Selected from the best Authors. By Mrs. Smith. pp. viii. 298. Price 78. 6d. London. 1822. TH THIS is an excellent epitome of ancient history as connected

with the fulfilment of prophecy; a subject with which it is highly important that young persons should be thoroughly familiarized. It is thrown into the form of question and answer, not so much, we presume, for the purpose of catechetical examination, as with a view to fix the attention, the answers being much too long to commit to memory. If we have any fault to find with the style of the work, it is that, though unaffected, it is scarcely simple enough at times for young readers. But we cannot too warmly commend the design of the publication, nor refuse our praise to the general competency of the execution. The Contents are distributed into thirteen sections : 1. Remarks on Prophecy in general, and the figurative Language of Scripture. 2. Prophecies in the Antediluvian Age. 3. Prophecies relating to Ishmael. 4. Prophecies concerning Abraham, Isaac, Jacob, and Esau. 5. Jacob's Prophecies. 6. The Prophecies of Moses. 7. Prophecies concerning Nineveh. 8. Prophecies concerning Babylon. 9. Prophecies concerning Tyre. 10. Prophecies concerning Egypt. 11. Nebuchadnezzar's Dream. 12. Prophecies which preceded the Birth of our Saviour. 13. Prophecies of our Saviour concerning Jerusalem.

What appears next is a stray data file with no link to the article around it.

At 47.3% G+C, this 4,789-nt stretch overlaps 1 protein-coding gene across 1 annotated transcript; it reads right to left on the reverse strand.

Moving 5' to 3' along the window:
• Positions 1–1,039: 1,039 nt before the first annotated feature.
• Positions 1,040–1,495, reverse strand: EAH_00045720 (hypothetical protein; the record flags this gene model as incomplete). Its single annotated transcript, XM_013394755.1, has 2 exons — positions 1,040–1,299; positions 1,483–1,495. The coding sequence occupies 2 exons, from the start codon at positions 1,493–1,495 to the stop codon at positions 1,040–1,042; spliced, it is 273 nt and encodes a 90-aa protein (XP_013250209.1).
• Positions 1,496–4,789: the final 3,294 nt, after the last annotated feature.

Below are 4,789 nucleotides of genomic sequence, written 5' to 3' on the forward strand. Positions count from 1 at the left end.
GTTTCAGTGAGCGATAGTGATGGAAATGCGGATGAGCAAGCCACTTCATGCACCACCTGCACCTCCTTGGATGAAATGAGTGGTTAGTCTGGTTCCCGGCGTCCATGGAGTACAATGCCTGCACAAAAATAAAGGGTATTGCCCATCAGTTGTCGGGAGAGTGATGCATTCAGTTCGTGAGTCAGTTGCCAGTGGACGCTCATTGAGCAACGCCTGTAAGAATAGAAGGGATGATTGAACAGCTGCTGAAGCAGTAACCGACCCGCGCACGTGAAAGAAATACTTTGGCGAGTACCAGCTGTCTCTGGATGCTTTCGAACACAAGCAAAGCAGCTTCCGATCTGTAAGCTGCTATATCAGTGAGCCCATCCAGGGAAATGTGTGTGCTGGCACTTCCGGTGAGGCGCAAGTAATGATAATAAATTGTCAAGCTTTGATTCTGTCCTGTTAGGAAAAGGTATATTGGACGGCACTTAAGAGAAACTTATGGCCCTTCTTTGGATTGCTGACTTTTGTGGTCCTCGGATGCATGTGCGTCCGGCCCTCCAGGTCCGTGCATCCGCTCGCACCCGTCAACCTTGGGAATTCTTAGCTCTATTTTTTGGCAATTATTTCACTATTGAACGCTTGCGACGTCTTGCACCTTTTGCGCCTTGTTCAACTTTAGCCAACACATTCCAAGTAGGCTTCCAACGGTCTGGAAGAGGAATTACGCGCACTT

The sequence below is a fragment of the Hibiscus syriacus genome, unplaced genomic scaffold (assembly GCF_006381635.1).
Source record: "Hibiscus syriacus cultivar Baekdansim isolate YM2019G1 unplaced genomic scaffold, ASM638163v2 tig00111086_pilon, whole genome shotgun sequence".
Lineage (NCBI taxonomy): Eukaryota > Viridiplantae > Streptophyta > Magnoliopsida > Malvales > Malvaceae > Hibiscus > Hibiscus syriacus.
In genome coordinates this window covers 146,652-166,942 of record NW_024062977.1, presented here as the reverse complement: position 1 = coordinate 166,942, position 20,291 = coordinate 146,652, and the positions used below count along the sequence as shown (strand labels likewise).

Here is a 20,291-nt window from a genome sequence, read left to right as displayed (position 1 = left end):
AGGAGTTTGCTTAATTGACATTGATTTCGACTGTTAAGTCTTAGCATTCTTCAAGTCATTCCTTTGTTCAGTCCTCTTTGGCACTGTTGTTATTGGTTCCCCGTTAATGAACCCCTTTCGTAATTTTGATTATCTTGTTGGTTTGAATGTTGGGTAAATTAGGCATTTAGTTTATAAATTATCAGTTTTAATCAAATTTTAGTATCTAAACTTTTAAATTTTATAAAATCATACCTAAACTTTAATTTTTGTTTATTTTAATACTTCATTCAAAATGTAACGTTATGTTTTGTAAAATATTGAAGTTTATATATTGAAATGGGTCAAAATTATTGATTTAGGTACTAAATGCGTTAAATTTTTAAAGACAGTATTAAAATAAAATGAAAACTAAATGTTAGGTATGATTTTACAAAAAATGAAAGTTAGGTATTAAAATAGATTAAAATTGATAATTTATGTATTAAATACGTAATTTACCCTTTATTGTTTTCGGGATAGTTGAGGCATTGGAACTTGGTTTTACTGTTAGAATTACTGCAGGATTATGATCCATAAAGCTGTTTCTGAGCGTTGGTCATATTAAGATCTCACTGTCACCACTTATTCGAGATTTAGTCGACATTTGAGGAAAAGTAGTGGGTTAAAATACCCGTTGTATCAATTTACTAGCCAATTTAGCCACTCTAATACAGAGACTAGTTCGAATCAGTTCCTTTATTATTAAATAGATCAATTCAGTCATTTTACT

We cannot be supposed to have examined the work very minutely, but sufficiently to satisfy ourselves of its substantial correctness. The following slight inaccuracies have caught our eye. At p. 9. 'Q. Had Noah any failings?' is not met or justified by the answer relating to a solitary event, for which an explanation may be assigned that exculpates the Patriarch. P. 11. That the Greeks were the descendants of Japhet, is very questionable: Sir W. Jones considered them as the undoubted progeny of Shem. But amid the obscurity which hangs over the origin of nations, all speculations on the subject are little better than arbitrary. P. 28. Saracen is not explained by saying that the Arabs came into Europe from Mauritania : the word is derived from Zahara the great desert. P. 50. The word Shiloh does not mean Saviour, but Sent. P. 70. The explanation given of the Jews worshipping. “ other gods,” is highly unsatisfactory, and even objectionable. The prophecy had assuredly no reference either to those times or to those countries, nor could it be said to have received its fulfilment in any such circumstance. We must caution our Author against